I recently received an e-mail asking me to weigh in on the controversy over whether lossless data-compression systems such as FLAC, Meridian's MLP (the basis for Dolby TrueHD), and Windows Media Audio (WMA) Lossless degrade fidelity.
It's an easy matter to prove that the datastream coming out of these systems contains the same bits as what went in. That is, all lossless schemes deliver perfect bit-for-bit accuracy to the source data. But we all know that identical data can sound different - jitter (timing errors) in the clock that controls the digital-to-analog conversion process can introduce analog-like variations in sound quality.
But how do these lossless systems sound in critical listening tests through a reference-quality playback system?
I recently had the opportunity to evaluate FLAC and WMA Lossless in my special report on music servers that will appear in The Absolute Sound Issue 177 (December). As part of that 24-page report, I review the Sooloos (above,left)and Qsonix (above, right) servers. Sooloos uses FLAC, and Qsonix employs WMA Lossless.
Auditioning these servers also gave me the opportunity to explore the question of whether music files streamed from a hard-disk drive sound better than the same music read from the CD that was originally used to rip the file. It's counter-intuitive to think that a copy could be better than the original, but many listeners contend that a CD-R copy of a CD sounds better than the CD from which it was made.
My conclusion was that not only are FLAC and WMA Lossless sonically transparent, but the music files read from the servers sounded better than the CDs from which those files were made.
On the next page are the first few paragraphs of an article that accompanies the music server feature addressing this question. The rest of the article details the reasons why.
You can read the entire music-server coverage in The Absolute Sound Issue 177, which hits newsstands onOctober 30.
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From The Absolute Sound Issue 177 December 2007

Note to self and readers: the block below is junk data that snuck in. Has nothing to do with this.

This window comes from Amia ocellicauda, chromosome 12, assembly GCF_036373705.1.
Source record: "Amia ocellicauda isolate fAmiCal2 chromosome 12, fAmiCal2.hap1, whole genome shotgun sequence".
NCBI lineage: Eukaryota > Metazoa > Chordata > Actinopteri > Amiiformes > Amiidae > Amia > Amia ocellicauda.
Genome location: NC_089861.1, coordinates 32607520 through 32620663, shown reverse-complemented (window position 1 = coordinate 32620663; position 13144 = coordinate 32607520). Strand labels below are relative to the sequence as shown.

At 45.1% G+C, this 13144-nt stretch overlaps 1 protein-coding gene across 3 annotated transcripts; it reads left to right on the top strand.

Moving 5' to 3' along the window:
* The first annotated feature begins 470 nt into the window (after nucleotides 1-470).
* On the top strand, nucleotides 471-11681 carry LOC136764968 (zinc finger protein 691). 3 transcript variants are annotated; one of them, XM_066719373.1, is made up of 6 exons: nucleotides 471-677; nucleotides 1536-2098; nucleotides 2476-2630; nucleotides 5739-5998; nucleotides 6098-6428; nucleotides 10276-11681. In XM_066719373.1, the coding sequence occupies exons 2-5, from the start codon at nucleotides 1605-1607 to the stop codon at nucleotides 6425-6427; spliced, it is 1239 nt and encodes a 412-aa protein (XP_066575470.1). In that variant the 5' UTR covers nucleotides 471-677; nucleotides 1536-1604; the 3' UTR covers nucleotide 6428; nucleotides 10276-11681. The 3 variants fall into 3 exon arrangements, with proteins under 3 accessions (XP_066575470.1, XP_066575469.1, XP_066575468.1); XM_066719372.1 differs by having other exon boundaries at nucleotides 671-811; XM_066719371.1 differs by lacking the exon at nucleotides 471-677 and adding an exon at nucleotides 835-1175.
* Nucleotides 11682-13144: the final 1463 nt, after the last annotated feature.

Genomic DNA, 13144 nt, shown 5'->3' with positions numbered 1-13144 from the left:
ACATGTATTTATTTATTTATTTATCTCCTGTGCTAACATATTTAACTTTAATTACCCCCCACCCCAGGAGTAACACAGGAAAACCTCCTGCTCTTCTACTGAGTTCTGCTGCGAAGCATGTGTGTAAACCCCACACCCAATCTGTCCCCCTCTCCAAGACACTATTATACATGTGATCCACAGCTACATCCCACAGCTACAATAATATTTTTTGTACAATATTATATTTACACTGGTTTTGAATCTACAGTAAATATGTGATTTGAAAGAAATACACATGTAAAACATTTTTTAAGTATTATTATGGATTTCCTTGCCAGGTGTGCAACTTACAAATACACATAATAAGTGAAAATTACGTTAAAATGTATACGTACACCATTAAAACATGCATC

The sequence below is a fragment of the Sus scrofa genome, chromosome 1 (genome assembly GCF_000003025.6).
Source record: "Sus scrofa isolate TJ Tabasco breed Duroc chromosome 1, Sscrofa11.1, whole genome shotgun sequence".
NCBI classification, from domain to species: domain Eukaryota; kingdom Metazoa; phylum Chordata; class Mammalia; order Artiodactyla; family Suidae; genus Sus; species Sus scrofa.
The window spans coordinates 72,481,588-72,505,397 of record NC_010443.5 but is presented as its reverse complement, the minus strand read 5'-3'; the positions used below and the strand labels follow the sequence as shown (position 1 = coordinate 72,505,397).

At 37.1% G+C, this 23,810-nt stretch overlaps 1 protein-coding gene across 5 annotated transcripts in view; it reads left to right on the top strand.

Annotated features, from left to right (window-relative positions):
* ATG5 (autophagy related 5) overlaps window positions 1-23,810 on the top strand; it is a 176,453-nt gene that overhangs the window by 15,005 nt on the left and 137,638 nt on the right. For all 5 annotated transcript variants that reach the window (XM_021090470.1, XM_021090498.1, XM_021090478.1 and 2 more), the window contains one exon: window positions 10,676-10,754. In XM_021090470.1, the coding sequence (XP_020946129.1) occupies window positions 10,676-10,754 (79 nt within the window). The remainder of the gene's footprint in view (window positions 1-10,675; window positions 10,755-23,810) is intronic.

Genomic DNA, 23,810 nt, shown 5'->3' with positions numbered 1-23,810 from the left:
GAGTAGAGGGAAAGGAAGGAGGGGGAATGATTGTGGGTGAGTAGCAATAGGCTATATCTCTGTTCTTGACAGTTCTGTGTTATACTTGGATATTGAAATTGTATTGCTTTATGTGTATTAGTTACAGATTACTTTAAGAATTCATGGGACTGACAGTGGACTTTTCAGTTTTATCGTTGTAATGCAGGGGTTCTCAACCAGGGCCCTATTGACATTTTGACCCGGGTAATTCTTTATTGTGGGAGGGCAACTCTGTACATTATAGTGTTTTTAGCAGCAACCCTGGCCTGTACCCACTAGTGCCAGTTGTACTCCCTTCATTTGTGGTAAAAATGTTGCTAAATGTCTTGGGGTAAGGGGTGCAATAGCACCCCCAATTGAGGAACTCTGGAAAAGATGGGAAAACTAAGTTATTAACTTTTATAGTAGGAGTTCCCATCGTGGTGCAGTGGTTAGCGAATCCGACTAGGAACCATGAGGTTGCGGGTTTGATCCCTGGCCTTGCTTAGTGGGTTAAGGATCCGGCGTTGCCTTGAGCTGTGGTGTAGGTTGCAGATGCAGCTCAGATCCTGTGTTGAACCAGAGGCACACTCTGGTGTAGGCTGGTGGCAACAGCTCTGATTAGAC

"Do Hard-Disk Drives Sound Better than CD?"
There's been much discussion about the sound quality of CD vs. files made from that CD played back from a hard-disk drive. Many contend that hard-disk drives sound better, much as CD-Rs sound better than the source CD from which the CD-R was made.
I compared the sound of Sooloos (above, left) and Qsonix (above, right) against a state-of-the-art CD transport (the Esoteric P-03) by alternately feeding the music server under evaluation and the CD transport to an Esoteric D-03 digital-to-analog converter through the same digital interconnect.
Listening to music from Sooloos and from the same CD that I had just imported, I heard a subtle, but noticeable improvement in sound quality from Sooloos. I heard more space, air, bloom, and soundstage depth when the audio data were read from a hard drive rather than from a CD. The hard-drive-sourced sound had better resolution of low-level detail, particularly reverb decay, which is why the presentation sounded more airy and spacious.
The presentation was gentler, a little more laid-back, relaxed, and had a greater sense of ease. The upper midrange and treble were smoother and more "organic" sounding when the data feeding the DAC was sourced from Sooloos' hard-disk drive.
I repeated this comparison with the Qsonix system and heard a similar increase in resolution, greater sense of space and depth, smoother textures, and a more relaxed presentation. In fact, the two music servers sounded very much alike.